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Int J Behav Nutr Phys Act. 2017 Sep 15;14(1):125. doi: 10.1186/s12966-017-0563-2.

Effect of a mobile app intervention on vegetable consumption in overweight adults: a randomized controlled trial.

Author information

1
Department of Medicine, Stanford University School of Medicine, Stanford, CA, USA. sm885@cam.ac.uk.
2
Department of Public Health and Primary Care, University of Cambridge, Cambridge, UK. sm885@cam.ac.uk.
3
Department of Medicine, Stanford University School of Medicine, Stanford, CA, USA.
4
Department of Pediatrics, Stanford University School of Medicine, Stanford, CA, USA.
5
Department of Public Health and Primary Care, University of Cambridge, Cambridge, UK.

Abstract

BACKGROUND:

Mobile applications (apps) have been heralded as transformative tools to deliver behavioral health interventions at scale, but few have been tested in rigorous randomized controlled trials. We tested the effect of a mobile app to increase vegetable consumption among overweight adults attempting weight loss maintenance.

METHODS:

Overweight adults (n=135) aged 18-50 years with BMI=28-40 kg/m2 near Stanford, CA were recruited from an ongoing 12-month weight loss trial (parent trial) and randomly assigned to either the stand-alone, theory-based Vegethon mobile app (enabling goal setting, self-monitoring, and feedback and using "process motivators" including fun, surprise, choice, control, social comparison, and competition) or a wait-listed control condition. The primary outcome was daily vegetables servings, measured by an adapted Harvard food frequency questionnaire (FFQ) 8 weeks post-randomization. Daily vegetable servings from 24-hour dietary recalls, administered by trained, certified, and blinded interviewers 5 weeks post-randomization, was included as a secondary outcome. All analyses were conducted according to principles of intention-to-treat.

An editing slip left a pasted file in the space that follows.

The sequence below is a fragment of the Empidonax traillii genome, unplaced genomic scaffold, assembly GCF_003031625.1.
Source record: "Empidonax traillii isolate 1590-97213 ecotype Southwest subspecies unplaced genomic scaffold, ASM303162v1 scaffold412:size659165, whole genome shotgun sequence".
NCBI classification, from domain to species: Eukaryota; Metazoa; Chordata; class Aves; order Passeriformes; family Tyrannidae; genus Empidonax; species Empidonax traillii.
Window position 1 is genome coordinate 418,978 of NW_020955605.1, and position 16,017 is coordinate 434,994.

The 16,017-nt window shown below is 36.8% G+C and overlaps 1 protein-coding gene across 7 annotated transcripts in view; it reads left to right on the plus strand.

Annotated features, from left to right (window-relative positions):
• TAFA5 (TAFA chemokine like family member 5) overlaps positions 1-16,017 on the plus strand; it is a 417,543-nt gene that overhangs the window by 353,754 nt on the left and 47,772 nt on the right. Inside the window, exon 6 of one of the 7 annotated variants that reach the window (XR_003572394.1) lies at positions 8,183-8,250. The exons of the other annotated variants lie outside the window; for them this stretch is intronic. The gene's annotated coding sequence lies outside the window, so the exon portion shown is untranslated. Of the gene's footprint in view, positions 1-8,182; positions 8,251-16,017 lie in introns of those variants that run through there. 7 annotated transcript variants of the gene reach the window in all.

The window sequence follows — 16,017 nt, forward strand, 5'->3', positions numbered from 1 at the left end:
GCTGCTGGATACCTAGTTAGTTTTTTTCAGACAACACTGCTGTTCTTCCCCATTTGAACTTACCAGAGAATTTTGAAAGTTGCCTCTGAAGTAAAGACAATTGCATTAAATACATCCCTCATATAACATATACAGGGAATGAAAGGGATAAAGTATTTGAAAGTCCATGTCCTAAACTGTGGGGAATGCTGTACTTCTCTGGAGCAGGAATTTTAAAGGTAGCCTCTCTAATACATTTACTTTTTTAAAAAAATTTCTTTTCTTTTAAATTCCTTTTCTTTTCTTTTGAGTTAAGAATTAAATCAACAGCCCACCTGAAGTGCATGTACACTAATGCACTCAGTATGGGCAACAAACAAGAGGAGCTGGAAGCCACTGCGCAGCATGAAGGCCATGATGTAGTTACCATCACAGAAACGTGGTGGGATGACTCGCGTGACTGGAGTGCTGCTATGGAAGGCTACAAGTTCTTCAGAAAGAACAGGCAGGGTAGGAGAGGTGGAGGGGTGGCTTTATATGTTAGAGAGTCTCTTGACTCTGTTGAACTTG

RESULTS:

Daily vegetable consumption was significantly greater in the intervention versus control condition for both measures (adjusted mean difference: 2.0 servings; 95% CI: 0.1, 3.8, p=0.04 for FFQ; and 1.0 servings; 95% CI: 0.2, 1.9; p=0.02 for 24-hour recalls). Baseline vegetable consumption was a significant moderator of intervention effects (p=0.002) in which effects increased as baseline consumption increased.

CONCLUSIONS:

These results demonstrate the efficacy of a mobile app to increase vegetable consumption among overweight adults. Theory-based mobile interventions may present a low-cost, scalable, and effective approach to improving dietary behaviors and preventing associated chronic diseases.

TRIAL REGISTRATION:

ClinicalTrials.gov NCT01826591. Registered 27 March 2013.

KEYWORDS:

Behavior change; Design thinking; Diet; Digital; Mobile; Nutrition; Smartphone; User-centered design; Vegetables; mHealth

PMID:
28915825
PMCID:
PMC5603006
DOI:
10.1186/s12966-017-0563-2
[Indexed for MEDLINE]
Free PMC Article

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